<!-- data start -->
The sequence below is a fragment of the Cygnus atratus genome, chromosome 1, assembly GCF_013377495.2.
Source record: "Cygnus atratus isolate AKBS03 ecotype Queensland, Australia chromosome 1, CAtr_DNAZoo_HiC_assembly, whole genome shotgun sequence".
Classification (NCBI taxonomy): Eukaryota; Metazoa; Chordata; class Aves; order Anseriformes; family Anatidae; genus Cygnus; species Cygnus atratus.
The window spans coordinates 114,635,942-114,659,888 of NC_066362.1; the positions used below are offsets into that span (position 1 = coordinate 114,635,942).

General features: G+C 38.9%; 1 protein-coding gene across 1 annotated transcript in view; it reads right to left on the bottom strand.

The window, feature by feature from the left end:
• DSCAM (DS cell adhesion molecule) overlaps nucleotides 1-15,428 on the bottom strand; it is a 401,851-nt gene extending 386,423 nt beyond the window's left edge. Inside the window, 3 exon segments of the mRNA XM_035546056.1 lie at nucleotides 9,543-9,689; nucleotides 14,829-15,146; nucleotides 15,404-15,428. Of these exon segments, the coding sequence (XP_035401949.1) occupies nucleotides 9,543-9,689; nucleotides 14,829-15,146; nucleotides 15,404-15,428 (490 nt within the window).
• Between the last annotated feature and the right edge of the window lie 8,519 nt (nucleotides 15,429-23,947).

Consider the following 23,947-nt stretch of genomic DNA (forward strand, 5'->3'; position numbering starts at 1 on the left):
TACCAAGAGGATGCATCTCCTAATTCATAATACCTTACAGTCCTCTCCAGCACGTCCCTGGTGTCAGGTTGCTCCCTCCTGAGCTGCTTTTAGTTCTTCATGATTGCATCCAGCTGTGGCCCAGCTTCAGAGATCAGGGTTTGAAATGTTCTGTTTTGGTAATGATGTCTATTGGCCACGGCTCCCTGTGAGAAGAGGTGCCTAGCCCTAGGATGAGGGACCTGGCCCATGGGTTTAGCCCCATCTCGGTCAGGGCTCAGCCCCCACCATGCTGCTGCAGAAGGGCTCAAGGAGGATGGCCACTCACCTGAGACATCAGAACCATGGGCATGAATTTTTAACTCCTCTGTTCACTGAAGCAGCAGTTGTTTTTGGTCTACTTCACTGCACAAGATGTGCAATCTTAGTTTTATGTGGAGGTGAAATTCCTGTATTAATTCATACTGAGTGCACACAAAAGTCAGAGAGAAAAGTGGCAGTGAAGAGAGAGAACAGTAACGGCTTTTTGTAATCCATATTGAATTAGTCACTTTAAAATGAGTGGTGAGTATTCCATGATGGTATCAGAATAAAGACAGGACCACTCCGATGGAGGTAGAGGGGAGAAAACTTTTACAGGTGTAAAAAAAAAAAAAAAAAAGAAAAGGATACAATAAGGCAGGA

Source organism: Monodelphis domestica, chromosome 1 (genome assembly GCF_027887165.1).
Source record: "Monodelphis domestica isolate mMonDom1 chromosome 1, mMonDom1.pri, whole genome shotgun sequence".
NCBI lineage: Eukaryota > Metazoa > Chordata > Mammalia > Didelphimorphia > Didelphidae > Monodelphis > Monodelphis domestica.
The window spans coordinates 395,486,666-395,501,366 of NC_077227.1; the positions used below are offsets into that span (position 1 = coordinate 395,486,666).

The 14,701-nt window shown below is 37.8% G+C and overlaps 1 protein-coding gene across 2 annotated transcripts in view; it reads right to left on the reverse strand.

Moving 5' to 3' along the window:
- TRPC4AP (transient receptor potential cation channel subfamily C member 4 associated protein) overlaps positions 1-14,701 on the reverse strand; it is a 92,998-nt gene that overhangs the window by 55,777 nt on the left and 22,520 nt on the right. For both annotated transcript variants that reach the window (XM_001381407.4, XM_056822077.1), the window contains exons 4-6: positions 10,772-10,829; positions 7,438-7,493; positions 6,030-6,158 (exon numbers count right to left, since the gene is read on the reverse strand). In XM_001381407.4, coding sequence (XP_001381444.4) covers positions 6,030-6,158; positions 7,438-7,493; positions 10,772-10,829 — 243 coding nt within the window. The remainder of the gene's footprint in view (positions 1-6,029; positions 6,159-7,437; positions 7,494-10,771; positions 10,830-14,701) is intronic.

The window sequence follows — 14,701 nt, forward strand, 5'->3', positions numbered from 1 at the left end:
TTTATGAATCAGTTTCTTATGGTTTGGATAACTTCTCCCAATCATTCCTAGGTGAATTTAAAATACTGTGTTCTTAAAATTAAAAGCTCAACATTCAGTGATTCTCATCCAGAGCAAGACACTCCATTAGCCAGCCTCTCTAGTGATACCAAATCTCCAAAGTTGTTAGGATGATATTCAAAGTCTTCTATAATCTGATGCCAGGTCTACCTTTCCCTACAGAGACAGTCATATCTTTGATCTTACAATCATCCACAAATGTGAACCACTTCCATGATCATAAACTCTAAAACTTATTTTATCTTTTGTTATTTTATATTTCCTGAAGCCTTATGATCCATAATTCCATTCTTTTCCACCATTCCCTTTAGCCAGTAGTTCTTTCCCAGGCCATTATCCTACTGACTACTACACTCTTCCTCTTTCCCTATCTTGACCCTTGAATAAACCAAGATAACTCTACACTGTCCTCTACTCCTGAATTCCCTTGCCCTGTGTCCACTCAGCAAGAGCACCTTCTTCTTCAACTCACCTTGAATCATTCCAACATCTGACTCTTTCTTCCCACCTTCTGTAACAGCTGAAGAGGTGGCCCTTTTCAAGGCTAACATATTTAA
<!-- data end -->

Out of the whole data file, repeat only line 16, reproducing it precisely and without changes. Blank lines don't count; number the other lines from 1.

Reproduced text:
Moving 5' to 3' along the window: